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I wish that when those articles are published and the real antis come out; just let them have it. Pray that they all get rip-roaring drunk with their ability to write anything and everything they want. In doing so, any sane, rational human will see that those people are complete wackos. Then the next time those missionaries pass through their neighborhood they just might, just maybe, open the door and ask the simple question, "What do you guys really believe?".

The world is full of hate and contention. It comes in all colors, from all churches, religions, and philosophies. We are called to love our God and our fellow man. If we do that all else will fall into line in the Lord's good time.

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The problem is that these comments are generally done under the provisions of anonymity. Any anonymous person can post whatever they want... typically without any "real world" consequences. That's the beauty and curse of anonymity.

The "mob mentality" is a dangerous, slippery slope. It's a lot easier to blend into a mob mentality when you're all anonymous to each other. It brings out the worst in some people.

I post anonymously to help protect my identity, but I also don't post anything vulgar. Some people get their 'kicks' that way.

It's a pretty sad way to live and exist.

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The problem is that these comments are generally done under the provisions of anonymity. Any anonymous person can post whatever they want... typically without any "real world" consequences. That's the beauty and curse of anonymity.

The "mob mentality" is a dangerous, slippery slope. It's a lot easier to blend into a mob mentality when you're all anonymous to each other. It brings out the worst in some people.

I post anonymously to help protect my identity, but I also don't post anything vulgar. Some people get their 'kicks' that way.

It's a pretty sad way to live and exist.

I heard a talk recently - advice from the jewish anti defamation league I think - they were asked what is the most important thing to do to prevent another holocaust. They answered something like "prevent people wearing masks" meaning doing stuff anonymously. If I remember right the talk pointed out that many KKK members would probably have been considered good honest upstanding members of the community in their normal lives - but when they put on their masks they felt able to join in with lynchings and other horrendous stuff etc.

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The "mob mentality" is a dangerous, slippery slope. It's a lot easier to blend into a mob mentality when you're all anonymous to each other. It brings out the worst in some people.

Indeed it's the same mentality that has existed in history when mobs did terrible things that individuals wouldn't otherwise think of doing.

I am reminded of a great movie called the Ox-Bow Incident that illustrates this. In the end two innocent men were killed because the mob decided without evidence they were guilty. One man tried to stand against the mob. In the end he read a letter the one innocent victim had written to his wife and children. Needless to say those who participated in the mob could feel the guilt as they realized what they had done. It was very sad and very illustrative of how men without reason can do great harm.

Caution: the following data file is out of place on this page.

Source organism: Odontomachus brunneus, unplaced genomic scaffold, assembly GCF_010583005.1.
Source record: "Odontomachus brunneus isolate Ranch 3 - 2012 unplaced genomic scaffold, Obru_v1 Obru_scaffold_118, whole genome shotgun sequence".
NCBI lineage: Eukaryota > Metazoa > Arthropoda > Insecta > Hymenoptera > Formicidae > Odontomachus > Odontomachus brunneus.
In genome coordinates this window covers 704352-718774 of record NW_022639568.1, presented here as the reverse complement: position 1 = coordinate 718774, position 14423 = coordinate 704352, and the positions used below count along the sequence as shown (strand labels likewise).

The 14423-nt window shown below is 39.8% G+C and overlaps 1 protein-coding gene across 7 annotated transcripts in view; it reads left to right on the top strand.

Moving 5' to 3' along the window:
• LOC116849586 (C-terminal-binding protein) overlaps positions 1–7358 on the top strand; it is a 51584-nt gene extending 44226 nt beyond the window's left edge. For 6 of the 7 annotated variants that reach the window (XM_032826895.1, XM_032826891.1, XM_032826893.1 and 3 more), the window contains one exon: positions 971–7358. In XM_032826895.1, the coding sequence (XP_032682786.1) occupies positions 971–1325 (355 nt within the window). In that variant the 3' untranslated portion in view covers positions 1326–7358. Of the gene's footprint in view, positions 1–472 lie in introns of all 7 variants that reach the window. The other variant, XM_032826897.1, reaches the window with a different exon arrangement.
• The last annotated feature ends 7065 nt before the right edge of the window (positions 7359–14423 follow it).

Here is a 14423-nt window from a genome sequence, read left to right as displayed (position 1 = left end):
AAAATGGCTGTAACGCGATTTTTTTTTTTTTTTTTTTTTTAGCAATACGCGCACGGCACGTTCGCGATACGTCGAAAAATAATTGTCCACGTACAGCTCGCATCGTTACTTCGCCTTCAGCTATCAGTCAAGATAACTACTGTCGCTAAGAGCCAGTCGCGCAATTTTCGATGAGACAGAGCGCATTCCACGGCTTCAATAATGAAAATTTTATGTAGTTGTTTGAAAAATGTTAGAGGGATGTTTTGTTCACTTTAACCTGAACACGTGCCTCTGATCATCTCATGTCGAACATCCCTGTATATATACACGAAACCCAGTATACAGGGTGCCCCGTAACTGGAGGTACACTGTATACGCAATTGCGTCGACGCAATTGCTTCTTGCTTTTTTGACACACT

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I heard a talk recently - advice from the jewish anti defamation league I think - they were asked what is the most important thing to do to prevent another holocaust. They answered something like "prevent people wearing masks" meaning doing stuff anonymously. If I remember right the talk pointed out that many KKK members would probably have been considered good honest upstanding members of the community in their normal lives - but when they put on their masks they felt able to join in with lynchings and other horrendous stuff etc.

I'm not sure I agree with that. Being known as a member of the KKK in its golden years didn't usually diminish public opinion of you as an upstanding member of the community, if anything, it probably elevated your status. Took a particularly shocking sex scandal to turn the tide of public opinion. The masks were mainly protection against outsiders, that is, the authorities. The Holocaust resulted from an environment in which the violent extremists were the authorities. Hatred of Jews- the outsiders- this was never kept secret by the Nazis, neither was the fact they considered Jews to blame for political, historical, social, moral and economical ills. Administrative and operative details were kept secret, but never the big picture (why else were they considered a threat?).

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I heard a talk recently - advice from the jewish anti defamation league I think - they were asked what is the most important thing to do to prevent another holocaust. They answered something like "prevent people wearing masks" meaning doing stuff anonymously. If I remember right the talk pointed out that many KKK members would probably have been considered good honest upstanding members of the community in their normal lives - but when they put on their masks they felt able to join in with lynchings and other horrendous stuff etc.

Few people know the origin of the KKK's uniform. Now you too can know the truth: